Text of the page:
The Illinois Conference of The United Church of Christ and fellow amici (“Illinois Conference”) argue that church-agency pension plans should be exempt from ERISA, regardless of whether they were established by a church, because these organizations have relied on almost thirty-five years of rulings affirming such an exemption. According to the Illinois Conference, since ERISA’s inception, the IRS and DOL have consistently issued private letter rulings and opinions holding that the church-plan exemption applies to church-agency pension plans. The Illinois Conference asserts that requiring compliance with ERISA at this stage would be unfair to the numerous organizations that have arranged their pension plans based on this guidance. A group of Catholic health and social services organizations, in support of Advocate, further contend that requiring church-agencies to comply with ERISA would interfere with their charitable and religious missions. . Alliance Defending Freedom and Thomas More Society (“Alliance Defending Freedom”) argue that the penalties for non-compliance and the future costs of compliance would cripple church-agencies, which would, in turn, deprive countless American communities of the critical services that these organizations provide.

In response, Americans United for Separation of Church and State and fellow amici (“Americans United”) contend that requiring compliance with ERISA would not unduly burden church-agencies, but would instead level the playing field. . Americans United argues that church-affiliated hospitals and charities are unfairly advantaged by their current exemptions from ERISA, and that requiring compliance would simply mean they must fulfill the same obligations as secular organizations. Furthermore, Pension Rights Center contends that the current expansive interpretation of the “church plan” exemption presents significant risks to the thousands of employees who work for church-affiliated groups. . ERISA-exempt organizations do not have to insure or stand by their pension plans, which Americans United contends puts their employees at risk of losing access to the retirement benefits they have been promised. . AARP and the AARP Foundation (collectively, “AARP”) point out that several church-agency pension plans have failed over the past decade and had devastating financial effects on employees.


Alliance Defending Freedom argues that pension plans created by church-affiliated organizations should be exempt from ERISA because demanding compliance would lead to impermissible government discrimination between religious denominations. Further, according to Church Alliance, holding that the “church plan” exemption only applies to plans created by churches would favor hierarchical denominations, where the central church is more likely to establish a pension plan, over decentralized denominations. . The General Conference of Seventh-Day Adventists (“Seventh-Day Adventists”) also argues that Advocate’s reading of the “church plan” exemption would favor denominations that place health care at the center of their religious mission. . Further, the Catholic Health Association of the United States (“Catholic Health Association”) points out that expecting the central church, such as the Vatican, to establish a pension plan misunderstands the decentralized and individualized nature of many religious denominations. . The Seventh-Day Adventists also assert that requiring church-agencies to comply with ERISA would lead to excessive government entanglement with religious doctrine. . The Catholic Health Association adds that limiting the “church plan” exemption would lead to the government impermissibly questioning whether entities are “religious enough” to be considered churches. . Alliance Defending Freedom argues that this interference could eventually lead religious entities to alter their operations to conform to the government’s interpretation of religiosity. .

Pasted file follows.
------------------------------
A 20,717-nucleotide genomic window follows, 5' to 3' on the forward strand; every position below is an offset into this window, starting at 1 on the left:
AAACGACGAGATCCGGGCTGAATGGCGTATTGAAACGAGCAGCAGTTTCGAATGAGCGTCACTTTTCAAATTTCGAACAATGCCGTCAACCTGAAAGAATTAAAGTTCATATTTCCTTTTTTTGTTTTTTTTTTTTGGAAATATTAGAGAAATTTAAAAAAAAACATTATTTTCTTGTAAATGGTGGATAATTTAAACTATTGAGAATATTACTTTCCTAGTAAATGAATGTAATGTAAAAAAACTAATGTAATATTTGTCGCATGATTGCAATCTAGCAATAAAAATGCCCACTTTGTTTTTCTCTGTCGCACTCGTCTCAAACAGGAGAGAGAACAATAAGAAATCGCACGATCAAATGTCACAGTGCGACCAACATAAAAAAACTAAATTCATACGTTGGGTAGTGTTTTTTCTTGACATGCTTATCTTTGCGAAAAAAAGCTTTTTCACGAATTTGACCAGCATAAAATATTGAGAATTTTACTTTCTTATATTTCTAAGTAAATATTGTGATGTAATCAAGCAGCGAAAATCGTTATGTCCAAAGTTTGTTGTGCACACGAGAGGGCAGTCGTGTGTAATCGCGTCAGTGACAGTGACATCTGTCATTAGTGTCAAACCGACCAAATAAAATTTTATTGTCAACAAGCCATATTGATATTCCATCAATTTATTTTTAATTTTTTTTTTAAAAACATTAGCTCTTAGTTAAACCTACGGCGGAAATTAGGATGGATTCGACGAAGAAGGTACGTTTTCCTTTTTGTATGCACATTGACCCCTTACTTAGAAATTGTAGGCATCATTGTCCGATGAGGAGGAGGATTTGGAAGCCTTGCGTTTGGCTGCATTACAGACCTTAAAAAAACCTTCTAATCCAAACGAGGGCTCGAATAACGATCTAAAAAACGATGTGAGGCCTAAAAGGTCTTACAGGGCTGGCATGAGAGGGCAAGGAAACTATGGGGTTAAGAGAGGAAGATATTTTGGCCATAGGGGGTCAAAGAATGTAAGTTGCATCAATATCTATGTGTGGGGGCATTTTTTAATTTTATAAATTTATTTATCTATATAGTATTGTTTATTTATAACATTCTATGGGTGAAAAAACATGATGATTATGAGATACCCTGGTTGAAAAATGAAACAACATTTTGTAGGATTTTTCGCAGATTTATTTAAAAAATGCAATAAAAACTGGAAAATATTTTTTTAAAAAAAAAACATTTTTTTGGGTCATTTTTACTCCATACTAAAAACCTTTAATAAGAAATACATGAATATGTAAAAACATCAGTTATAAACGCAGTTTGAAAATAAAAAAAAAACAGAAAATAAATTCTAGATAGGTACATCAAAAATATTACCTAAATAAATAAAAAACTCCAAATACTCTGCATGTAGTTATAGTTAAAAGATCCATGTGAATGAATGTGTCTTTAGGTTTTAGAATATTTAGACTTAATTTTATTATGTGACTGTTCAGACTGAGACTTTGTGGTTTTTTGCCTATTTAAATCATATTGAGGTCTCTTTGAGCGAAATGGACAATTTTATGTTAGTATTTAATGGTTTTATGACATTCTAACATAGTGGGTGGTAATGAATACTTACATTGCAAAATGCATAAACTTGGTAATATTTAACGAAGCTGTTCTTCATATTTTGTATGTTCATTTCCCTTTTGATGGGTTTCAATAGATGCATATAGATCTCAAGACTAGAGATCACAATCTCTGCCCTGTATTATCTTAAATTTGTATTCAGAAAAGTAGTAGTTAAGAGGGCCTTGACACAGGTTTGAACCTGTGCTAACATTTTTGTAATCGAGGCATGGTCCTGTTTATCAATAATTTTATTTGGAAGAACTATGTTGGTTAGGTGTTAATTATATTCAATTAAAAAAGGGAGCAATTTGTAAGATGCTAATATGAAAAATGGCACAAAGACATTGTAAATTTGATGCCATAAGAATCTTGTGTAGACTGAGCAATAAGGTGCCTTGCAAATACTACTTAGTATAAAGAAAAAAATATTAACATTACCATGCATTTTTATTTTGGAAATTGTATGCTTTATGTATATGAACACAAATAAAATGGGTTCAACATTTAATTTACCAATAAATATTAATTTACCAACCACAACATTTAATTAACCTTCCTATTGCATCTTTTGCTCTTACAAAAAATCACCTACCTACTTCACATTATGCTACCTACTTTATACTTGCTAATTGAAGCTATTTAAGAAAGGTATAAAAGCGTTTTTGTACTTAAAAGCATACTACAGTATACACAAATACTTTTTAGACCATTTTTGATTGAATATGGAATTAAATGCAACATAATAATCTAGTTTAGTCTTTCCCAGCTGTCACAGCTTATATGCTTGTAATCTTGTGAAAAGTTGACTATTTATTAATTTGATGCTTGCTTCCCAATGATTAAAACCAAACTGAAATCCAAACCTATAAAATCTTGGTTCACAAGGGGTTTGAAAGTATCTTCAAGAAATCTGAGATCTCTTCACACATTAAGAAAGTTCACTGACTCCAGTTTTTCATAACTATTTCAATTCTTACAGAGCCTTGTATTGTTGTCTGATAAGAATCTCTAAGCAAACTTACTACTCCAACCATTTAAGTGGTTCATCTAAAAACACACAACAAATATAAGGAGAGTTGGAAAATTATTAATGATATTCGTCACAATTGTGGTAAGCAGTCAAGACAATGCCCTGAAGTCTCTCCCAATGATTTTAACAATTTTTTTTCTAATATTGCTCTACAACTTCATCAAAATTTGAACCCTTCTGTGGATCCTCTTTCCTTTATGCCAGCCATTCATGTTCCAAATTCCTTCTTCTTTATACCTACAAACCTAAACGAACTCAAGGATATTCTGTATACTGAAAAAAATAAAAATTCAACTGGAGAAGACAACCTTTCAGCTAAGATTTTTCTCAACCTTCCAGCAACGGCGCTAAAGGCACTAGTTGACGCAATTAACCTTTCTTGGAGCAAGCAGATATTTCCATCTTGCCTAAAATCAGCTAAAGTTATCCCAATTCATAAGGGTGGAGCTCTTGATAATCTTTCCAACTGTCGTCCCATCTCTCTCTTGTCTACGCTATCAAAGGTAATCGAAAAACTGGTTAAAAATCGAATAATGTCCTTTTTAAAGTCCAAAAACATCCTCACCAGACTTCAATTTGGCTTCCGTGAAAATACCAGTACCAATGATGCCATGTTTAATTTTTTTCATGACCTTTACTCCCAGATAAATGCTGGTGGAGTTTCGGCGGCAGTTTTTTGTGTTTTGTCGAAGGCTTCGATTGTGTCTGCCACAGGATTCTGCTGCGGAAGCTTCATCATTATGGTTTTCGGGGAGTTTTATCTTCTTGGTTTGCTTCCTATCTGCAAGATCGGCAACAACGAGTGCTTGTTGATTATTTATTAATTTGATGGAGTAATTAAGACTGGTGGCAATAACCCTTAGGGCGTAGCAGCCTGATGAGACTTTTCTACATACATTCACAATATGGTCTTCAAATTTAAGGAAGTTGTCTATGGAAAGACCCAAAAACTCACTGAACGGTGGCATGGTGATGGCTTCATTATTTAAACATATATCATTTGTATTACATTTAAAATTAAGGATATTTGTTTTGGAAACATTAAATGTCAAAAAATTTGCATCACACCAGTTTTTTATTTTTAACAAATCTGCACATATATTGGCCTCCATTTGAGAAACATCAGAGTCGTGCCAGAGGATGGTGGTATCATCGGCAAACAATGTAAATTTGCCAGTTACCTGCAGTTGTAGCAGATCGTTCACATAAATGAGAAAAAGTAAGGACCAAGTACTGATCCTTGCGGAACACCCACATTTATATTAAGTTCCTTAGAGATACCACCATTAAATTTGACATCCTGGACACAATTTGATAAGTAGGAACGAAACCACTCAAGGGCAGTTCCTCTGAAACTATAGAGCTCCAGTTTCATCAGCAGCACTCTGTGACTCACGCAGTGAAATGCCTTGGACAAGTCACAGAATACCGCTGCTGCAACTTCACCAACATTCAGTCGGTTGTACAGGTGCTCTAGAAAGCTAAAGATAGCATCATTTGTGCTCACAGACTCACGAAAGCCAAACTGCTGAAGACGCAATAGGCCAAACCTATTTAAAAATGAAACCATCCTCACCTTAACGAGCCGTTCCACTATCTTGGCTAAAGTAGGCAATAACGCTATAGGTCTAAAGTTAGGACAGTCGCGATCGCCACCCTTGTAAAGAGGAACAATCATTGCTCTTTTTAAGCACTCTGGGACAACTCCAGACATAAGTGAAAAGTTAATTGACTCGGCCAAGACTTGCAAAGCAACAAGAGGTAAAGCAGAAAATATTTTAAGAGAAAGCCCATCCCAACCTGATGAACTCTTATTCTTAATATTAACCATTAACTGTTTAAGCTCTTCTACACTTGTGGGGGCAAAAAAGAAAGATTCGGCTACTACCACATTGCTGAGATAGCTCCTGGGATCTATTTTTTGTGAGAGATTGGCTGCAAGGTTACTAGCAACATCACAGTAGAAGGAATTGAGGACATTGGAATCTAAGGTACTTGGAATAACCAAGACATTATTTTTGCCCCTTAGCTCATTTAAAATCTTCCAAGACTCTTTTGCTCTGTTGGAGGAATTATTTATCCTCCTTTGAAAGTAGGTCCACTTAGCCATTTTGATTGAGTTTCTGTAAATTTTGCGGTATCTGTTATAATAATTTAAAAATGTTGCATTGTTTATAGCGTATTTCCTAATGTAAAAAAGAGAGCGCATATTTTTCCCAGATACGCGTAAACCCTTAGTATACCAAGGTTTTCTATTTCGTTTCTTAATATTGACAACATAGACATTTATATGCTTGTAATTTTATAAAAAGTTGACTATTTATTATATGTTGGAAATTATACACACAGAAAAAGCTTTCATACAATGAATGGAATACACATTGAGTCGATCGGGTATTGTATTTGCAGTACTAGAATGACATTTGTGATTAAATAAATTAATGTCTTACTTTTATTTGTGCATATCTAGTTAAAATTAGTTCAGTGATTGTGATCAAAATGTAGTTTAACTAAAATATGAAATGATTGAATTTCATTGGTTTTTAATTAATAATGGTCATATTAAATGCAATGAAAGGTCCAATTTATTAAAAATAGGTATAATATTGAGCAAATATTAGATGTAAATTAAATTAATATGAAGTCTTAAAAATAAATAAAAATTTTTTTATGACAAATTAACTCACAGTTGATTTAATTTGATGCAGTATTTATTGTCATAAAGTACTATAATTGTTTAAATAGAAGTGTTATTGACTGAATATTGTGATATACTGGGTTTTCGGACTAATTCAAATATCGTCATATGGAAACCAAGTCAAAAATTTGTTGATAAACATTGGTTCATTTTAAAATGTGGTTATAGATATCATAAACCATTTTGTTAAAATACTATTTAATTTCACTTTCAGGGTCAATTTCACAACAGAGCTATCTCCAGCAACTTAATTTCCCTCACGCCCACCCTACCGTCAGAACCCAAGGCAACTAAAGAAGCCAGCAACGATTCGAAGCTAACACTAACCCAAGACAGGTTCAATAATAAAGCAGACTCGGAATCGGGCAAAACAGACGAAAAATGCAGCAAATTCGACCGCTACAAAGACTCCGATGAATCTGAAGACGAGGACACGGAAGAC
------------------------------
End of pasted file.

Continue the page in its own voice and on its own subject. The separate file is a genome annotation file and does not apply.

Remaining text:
Americans United asserts that Advocate’s concerns about discrimination against decentralized organizations overlook the fact that Congress specifically amended ERISA to permit the less burdensome plan administration schemes that tend to be more popular with decentralized denominations. Americans United notes, for instance, that ERISA currently allows associations of churches and pension boards to maintain church plans.The National Employment Lawyers Association (“NELA”) also claims that Advocate’s apprehensions about government entanglement with religion are overstated. . AARP and NELA argue that the purpose of the church-plan exemption was to prevent the government from searching through confidential church books and records, and that no such confidential records are involved when church-agencies—which are businesses, not churches—create their own pension plans. . Americans United and NELA also contend that the Petitioners’ concern about forcing churches to disclose confidential information to the government ignores the fact that these organizations must already disclose significant amounts of information to comply with federal programs like Medicaid. . Furthermore, Americans United argues that the government is quite capable of deciding whether an entity qualifies as a church because there are already many requirements that apply differently to churches and other religious entities. Americans United provides, as examples, various exemptions in the tax code that apply to churches but not to their affiliates.

Edited by